A few people from the group flew out on a very early flight this morning, and the rest of us are on either a 5:20 or 5:55 flight from Beijing to Hongqiao. We drop half the group at Terminal 1 and the rest of us head to Terminal 2 and check in at the Hainan counter. We have lost Michael, who seems to have broken his own golden rule… “Follow Michael,” and don’t get the chance to say thank you and goodbye.

Katherine and I clear security, grab a snack at a Chinese fast food joint, top up our chocolate supply at one of the duty free shops, and board our flight.

It’s a short flight, but we have time to reflect on Beijing and the trip so far. Because I feel partly responsible for Katherine’s happiness on the trip, seeing as I’m the one that suggested it and sold her on China to begin with, I ask her, “So, what do you think so far?”¬† Her reply, “We’re in China. We paid less than $600. I’m just taking it for what it is.”

As independent travelers, it’s tough for us to have so many of our decisions made for us. We are used to doing the research, the planning, the bookings, the navigating. Doing that kind of work before a trip ensures (most of the time) an enjoyable adventure, and there’s a sense of satisfaction when you figure out a place. BUT, it IS China, and I’m not gonna lie, there’s something nice about these 4 and 5-star hotels, the bus that shows up for our airport and city transfers and the assistance with the language barrier, and oddly enough, the weird and wonderful members of our group are growing on me.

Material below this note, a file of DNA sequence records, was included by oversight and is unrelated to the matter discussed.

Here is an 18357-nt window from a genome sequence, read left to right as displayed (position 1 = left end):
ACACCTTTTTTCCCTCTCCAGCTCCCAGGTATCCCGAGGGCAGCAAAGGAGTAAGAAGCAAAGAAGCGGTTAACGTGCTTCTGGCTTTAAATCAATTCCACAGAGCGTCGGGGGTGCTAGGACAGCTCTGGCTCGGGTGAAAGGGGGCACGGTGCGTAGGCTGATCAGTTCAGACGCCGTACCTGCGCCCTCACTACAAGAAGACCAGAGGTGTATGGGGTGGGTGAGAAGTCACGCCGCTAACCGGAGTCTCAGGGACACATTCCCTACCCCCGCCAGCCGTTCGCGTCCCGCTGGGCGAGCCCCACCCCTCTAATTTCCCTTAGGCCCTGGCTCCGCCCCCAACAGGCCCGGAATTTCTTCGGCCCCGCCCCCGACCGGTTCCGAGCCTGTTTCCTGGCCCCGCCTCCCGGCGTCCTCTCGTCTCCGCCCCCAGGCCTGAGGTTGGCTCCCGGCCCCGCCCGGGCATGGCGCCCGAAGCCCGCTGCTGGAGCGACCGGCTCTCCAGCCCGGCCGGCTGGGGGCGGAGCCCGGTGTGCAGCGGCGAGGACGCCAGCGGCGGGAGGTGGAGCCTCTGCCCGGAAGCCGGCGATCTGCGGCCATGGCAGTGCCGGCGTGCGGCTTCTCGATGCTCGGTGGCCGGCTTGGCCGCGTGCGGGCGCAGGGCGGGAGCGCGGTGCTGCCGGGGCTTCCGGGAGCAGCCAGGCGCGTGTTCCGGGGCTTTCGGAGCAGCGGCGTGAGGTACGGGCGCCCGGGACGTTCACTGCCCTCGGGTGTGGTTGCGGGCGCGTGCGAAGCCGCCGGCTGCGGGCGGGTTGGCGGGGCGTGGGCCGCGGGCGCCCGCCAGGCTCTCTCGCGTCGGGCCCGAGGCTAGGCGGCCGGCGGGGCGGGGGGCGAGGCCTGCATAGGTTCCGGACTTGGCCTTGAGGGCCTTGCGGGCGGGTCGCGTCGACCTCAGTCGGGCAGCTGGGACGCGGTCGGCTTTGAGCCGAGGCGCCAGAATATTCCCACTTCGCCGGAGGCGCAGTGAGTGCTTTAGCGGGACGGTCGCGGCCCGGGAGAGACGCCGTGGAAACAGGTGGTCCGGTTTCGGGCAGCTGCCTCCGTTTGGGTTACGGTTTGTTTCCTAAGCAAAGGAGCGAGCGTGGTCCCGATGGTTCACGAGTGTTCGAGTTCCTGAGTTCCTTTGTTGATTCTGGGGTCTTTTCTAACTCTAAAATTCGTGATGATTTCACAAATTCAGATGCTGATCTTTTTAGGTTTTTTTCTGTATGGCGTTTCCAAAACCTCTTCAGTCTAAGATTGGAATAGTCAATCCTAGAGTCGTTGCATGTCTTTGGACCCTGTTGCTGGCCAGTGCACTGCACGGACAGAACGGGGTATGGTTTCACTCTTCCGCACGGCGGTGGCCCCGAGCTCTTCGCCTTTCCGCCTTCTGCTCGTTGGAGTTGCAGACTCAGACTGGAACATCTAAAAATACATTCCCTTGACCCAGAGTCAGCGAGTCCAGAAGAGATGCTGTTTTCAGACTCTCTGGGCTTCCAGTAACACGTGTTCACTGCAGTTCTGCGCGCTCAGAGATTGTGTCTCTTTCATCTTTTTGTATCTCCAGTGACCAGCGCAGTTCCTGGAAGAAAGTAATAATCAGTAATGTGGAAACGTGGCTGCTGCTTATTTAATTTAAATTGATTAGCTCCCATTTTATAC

I think about what Katherine said, and agree that we could have never planned this trip for the price we got it for. (Hence the factory visits). I will move forward with an open mind about this “organized travel…” or so I tell myself tonight.

Around the world travel, Backpacking, Beijing, China, Compass Holidays, Great Wall, Guided Tour, Travel, Travelzoo

The Great Wall After The Greatest Jade Factory

I wake up at 2am. Maybe it’s the excitement of our trip to the Great Wall, or it could be the fact that we went to bed at 8pm…I will myself to stay in bed until 4am. Needless to say, we’re the first to arrive at breakfast. Here, we spot a few people from our group who we’ll be spending the day with.